I chose this image as my favorite because of the attention the screen draws. There is plenty of more interesting details in the background, like the ornate details the opera house has. However, the contrast the white screen brings is the most eye capturing part of the photo. The use of shape is very simple but unique to this photo because its a large block. Usually when looking at a photo where the light created a blank canvas, people would describe it as an accident and start over, but this photo was Hiroshi Suigimoto’s intention. The details of the opera house also help make this photo more interesting because the longer you stare at it, the more you see them. It’s interesting because you overlook the details to look at the screen of white sitting on the stage. This photo is abstract because there’s no easy way to define this photo. Sugimoto’s photos usually have not one definite subject and instead focus on simple things, or how light can draw attention. His photos are very interesting to look at, even more once you learn what they are photos of. I enjoy the unique take he has on photos and how you might not be able to identify the purpose behind the photo but, “art resides even in things with no artistic intentions.” (Hiroshi Suigimoto) I will take inspiration from his photos by trying to stick to a color theme and having strong contrasting elements. I want to try and have some simple photos that have a shadow in the background to stand out. I also want to try my best to take my own attempt at a photo like the opera house. Having a unique background that is only seen after you look at the photo for a while, and having a eye-drawing element in the front that’s simple.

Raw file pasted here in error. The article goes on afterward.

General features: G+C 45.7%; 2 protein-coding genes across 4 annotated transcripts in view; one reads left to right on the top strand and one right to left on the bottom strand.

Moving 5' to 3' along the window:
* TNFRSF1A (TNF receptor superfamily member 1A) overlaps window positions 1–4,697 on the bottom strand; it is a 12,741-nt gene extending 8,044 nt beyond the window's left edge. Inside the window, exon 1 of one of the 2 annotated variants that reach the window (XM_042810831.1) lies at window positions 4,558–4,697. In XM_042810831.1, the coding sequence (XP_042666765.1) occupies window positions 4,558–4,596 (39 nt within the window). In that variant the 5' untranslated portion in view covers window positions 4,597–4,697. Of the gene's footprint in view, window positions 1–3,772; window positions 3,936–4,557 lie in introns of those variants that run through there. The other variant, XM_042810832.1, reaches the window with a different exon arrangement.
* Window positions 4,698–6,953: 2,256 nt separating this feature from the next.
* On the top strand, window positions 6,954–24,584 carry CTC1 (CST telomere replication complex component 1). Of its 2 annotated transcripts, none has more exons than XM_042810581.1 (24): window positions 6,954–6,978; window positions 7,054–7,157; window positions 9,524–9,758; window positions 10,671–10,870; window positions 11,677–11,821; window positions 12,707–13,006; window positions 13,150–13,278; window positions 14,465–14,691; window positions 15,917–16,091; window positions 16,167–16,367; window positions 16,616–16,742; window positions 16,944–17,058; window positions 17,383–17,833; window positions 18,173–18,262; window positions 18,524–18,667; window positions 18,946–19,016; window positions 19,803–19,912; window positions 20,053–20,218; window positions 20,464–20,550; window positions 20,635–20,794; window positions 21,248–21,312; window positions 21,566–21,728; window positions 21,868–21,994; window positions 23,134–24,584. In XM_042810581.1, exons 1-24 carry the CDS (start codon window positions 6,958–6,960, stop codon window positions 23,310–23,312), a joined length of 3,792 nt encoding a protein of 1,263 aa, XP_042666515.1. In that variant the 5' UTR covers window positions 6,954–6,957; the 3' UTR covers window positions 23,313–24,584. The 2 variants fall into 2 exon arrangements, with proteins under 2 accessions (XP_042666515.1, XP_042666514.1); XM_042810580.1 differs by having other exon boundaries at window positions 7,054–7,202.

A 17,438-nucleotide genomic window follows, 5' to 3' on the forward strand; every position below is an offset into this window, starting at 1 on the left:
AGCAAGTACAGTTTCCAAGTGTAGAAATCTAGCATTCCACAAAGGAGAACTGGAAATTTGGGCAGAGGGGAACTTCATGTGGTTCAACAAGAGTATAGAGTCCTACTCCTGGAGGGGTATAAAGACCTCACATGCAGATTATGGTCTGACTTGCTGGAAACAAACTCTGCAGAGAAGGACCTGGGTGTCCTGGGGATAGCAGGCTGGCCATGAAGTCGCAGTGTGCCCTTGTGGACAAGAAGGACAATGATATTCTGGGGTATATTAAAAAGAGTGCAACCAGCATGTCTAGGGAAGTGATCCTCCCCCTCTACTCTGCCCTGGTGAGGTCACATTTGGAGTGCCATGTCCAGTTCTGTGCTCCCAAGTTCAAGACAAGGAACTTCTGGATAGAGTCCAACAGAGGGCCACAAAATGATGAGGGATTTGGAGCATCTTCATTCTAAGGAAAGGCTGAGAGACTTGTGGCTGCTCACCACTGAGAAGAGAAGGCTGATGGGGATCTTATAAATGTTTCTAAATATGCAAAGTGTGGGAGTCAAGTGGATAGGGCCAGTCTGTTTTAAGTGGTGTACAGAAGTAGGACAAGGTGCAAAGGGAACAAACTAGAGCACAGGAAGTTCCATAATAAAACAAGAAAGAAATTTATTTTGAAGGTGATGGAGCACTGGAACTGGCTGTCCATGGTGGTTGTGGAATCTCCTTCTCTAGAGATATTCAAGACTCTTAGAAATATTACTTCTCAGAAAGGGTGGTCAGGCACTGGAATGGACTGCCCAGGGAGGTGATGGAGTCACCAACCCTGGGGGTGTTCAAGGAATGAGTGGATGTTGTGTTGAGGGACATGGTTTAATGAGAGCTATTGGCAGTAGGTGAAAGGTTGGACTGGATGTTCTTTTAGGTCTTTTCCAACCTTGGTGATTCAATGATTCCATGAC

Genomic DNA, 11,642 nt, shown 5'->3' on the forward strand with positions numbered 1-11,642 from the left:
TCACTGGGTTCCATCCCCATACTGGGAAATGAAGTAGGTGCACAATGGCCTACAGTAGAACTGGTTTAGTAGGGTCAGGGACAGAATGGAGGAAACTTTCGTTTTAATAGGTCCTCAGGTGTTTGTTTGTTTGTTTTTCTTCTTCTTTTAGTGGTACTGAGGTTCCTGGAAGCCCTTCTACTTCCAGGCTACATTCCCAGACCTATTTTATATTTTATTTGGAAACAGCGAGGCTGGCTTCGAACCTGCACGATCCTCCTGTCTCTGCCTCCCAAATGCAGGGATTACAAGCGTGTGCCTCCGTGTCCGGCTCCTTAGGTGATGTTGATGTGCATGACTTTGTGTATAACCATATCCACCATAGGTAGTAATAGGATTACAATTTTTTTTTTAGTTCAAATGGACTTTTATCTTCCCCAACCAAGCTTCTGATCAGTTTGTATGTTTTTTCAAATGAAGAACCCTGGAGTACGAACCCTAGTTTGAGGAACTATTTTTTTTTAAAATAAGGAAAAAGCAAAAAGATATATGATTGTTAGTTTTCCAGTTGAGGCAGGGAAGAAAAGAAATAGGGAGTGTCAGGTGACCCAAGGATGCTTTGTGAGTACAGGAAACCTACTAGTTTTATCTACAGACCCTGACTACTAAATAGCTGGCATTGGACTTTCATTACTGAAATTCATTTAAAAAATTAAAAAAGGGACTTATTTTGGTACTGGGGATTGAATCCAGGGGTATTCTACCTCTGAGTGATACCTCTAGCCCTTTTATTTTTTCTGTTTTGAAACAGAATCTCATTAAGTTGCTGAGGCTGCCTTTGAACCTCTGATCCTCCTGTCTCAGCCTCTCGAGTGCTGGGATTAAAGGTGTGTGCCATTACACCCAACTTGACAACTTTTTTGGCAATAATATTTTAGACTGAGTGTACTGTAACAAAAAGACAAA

Statement of Intent

I will take photos that draw the eye towards a contrasting element of the background. Using the same color scheme, and a yellow light, the photos will have a simple background with a sharp element in the front. I am taking inspiration from Hiroshi Suigimoto’s style of photos and specifically his “In Praise of Shadow”, “Seascapes,” and “Lighting Fields” work.



Abstraction Set 2: Light

Uta Barth


  • Light makes the photo
  • Never really in focus
  • Blank, not busy background; plain
  • If light main, orange light/sun/natural light
  • Comparison photos


While Uta Barth does not fully represent my chosen view, her images are still good examples of how you can play with light. A lot of her photos have some interesting light element, even if its subtle or the main focus. I like how her photos are unique in that they’re rarely busy. Most of the background is blank or not busy with anything to distract your eye. I like how some of her photos play with shadows as the main focus, when usually shadows are not as common in pictures, or are hidden and forgotten. For my manipulation of light, I enjoy how she compares the two photos if they’re edited or different in small variations. I also enjoy the redness of her photos. I will mostly be trying to use natural or warm color lighting like how Barth’s light usually occurs.

“I suppose I could use a different camera and other lenses, but I am interested only in the area where the light happens to fall; I am not trying to describe the room.” (Uta Barth) I liked this quote because I think it helps describe the blankness of the background. Its about the light and nothing else around; there should be no distractions from the main purpose.

I particularly like this image because of the yellow light and yellow couch. The feel of this photo is how I want my triptych to feel. The use of shadows and shapes in this photo is alluring against the empty background. The contrast is strong even when the colors and tone are very similar. I would consider this photo balanced even when it could be considered a “Wrong” photo as well. The shadow is the main focus, but with the couch framing the wall the piece is pulled together well. I want to try to bring this balanced and calming feel into my own photography by using close colors. A strong contrasting picture could switch emotions fast, making the photo more dramatic and and opposite of the original intent.